The Right Kind Of Green
Common Sense – Chapter 5; Part 2
Despite what Al Gore probably thinks, he didn’t create the “green movement.” Back in the early 1900’s there were several types of electric cars competing with Harry Ford’s gasoline-powered Model Ts, and the car companies have been seriously experimenting with hydrogen-based fuels since the 1970s.
But while Gore didn’t invent the idea of environmental responsibility, he did, along with politicians like George W. Bush, John McCain, and members of the Congressional Progressive Caucus, figure out a way to use it to further his Progressive agenda.
At first glance, climate change and “going green” don’t seem like issues that relate to the battle playing out for our country’s soul. But that’s because we often look at them in a vacuum. If you back away and see the forest instead of the individual trees, you quickly realize what is really going on: businesses, economy, and personal lives can’t simply snap their fingers and get it—they need a vehicle to take them there. My contention is that climate change is that vehicle.
Not surprisingly, the conservation movement came into its own during the Progressive period. The Sierra Club was founded in 1892 and, just twenty years later, Theodore Roosevelt proclaimed, “There can be no greater issue than that of conservation of this country.” Today we have Al Gore preaching the same gospel to a different audience. But instead of trying to convince adults who may be set in their ways, he smartly appeals to the feelings and instincts of minors. During an inauguration celebration for President Obama, gore spoke to a group of thirteen- to seventeen-year-old honor students. He explained to them that current day anti-global warming sentiments are a lot like racist sentiments were decades ago. He told them, Look, there’s a lot of things you understand instinctively but your parents don’t understand those things because they’re just too trapped in old thinking.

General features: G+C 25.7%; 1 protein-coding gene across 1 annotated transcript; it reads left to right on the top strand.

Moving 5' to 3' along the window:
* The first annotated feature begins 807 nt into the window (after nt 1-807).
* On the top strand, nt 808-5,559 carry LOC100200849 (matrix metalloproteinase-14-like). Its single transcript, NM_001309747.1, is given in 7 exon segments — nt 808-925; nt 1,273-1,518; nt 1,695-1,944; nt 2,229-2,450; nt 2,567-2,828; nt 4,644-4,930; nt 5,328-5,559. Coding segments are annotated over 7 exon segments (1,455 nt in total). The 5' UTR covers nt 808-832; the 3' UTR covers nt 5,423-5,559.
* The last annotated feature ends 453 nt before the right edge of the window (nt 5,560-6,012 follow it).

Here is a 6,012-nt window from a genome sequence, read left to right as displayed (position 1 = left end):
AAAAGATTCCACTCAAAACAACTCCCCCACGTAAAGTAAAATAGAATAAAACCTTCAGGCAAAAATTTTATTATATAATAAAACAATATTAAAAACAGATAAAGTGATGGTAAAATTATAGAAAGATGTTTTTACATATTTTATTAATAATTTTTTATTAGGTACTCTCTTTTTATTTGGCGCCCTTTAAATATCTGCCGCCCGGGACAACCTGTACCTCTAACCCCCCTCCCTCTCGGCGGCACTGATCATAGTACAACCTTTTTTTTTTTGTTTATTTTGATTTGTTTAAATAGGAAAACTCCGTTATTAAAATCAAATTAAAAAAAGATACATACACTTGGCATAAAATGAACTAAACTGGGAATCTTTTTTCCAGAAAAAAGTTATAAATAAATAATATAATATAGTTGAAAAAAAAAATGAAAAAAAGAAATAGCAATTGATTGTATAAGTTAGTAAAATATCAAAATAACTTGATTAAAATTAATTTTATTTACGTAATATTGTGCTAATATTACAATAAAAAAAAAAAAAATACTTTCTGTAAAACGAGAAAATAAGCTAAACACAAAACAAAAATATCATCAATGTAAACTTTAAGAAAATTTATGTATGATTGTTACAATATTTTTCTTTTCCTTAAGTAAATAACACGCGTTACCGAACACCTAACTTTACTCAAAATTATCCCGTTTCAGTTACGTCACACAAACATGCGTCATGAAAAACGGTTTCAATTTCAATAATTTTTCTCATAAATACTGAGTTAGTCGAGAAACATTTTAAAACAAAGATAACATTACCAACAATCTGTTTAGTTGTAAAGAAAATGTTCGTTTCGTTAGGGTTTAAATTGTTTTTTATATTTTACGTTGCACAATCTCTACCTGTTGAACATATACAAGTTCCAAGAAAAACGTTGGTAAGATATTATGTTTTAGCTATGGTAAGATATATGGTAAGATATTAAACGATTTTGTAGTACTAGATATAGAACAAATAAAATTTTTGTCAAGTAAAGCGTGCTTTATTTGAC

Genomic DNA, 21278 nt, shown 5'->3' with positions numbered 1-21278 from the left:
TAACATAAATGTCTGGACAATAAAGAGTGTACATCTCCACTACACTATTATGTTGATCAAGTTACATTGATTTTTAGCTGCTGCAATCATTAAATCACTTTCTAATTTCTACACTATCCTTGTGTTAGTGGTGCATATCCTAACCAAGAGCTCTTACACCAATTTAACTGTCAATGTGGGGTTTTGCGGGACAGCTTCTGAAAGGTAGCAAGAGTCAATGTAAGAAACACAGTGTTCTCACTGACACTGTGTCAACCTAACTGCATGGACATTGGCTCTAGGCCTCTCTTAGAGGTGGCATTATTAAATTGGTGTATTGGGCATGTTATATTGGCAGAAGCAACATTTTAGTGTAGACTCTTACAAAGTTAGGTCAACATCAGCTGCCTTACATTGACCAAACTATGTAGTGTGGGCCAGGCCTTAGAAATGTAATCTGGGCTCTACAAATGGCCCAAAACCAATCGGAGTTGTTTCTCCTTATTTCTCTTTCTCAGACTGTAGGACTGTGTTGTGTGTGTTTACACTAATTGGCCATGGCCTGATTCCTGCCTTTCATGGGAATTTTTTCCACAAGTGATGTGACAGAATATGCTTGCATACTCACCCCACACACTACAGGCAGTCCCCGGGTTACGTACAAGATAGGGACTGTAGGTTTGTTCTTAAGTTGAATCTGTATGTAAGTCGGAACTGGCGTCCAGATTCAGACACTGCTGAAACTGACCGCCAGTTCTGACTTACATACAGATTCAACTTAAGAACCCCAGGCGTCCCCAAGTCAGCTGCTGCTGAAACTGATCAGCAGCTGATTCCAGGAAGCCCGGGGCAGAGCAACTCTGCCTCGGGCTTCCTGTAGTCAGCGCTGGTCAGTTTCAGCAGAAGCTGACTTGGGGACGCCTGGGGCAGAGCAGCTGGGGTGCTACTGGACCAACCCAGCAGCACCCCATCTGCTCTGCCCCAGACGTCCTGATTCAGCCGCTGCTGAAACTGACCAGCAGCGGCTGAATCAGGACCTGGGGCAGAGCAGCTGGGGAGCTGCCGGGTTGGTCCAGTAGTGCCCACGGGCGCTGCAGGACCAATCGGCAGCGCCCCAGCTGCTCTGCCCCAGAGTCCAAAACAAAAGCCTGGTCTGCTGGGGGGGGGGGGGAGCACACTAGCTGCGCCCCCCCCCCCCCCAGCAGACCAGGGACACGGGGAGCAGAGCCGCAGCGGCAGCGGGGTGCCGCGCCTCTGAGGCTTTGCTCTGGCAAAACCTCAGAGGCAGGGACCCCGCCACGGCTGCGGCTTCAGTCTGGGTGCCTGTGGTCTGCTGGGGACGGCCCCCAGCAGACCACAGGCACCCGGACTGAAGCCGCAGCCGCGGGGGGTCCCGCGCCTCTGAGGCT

Do these men truly believe in what they’re saying? Do they honestly believe that the environment can really be “saved” through government intervention or is the environment just a vehicle toward the Progressive ideal of total government rule?
Like Gore, Roosevelt didn’t just use words, he demanded action. He limited personal freedom and ignored states’ rights by giving government more power over water and grazing rights, creating over fifty bird preserves through executive order, and, with the stroke of a pen, establishing more than twenty national forests. It didn’t matter to him that businesses, individuals, and states were negatively impacted by each of these decisions or that their rights to those previously public areas were taken away. Roosevelt argued that, as he put it, “the greatest good for the greatest number” required such action. “The New Nationalism,” he said, “puts the national need before sectional or personal advantage.”
We hear the same arguments today. Politicians lecture us that jobs must be sacrificed and factories closed for the sake of “the greater good.” We are told we can’t drill for oil, develop nuclear power, or burn clean coal because of the environmental impacts. We are told by our president, “We can’t drive our SUVs and eat as much as we want and keep our homes on seventy-two degrees at all times,”—words that eerily echo Teddy Roosevelt’s calls for us resolves to pitch in and work harder and look after not only ourselves but each other.”
In the 1970s, Progressives used “global cooling” as their call for action. That call included, naturally, increased government control. In the 1980s, as science refuted claims of global cooling, Progressives argued for more government power and control to fight “global warming” instead. Today, desperate to explain long periods of cooler temperatures, increased ice formations at the southern polar cap, and other inconvenient “global warming” truths, Progressives now tell us that government must have the power, resources, and money to fight “climate change”—whatever direction that change might be.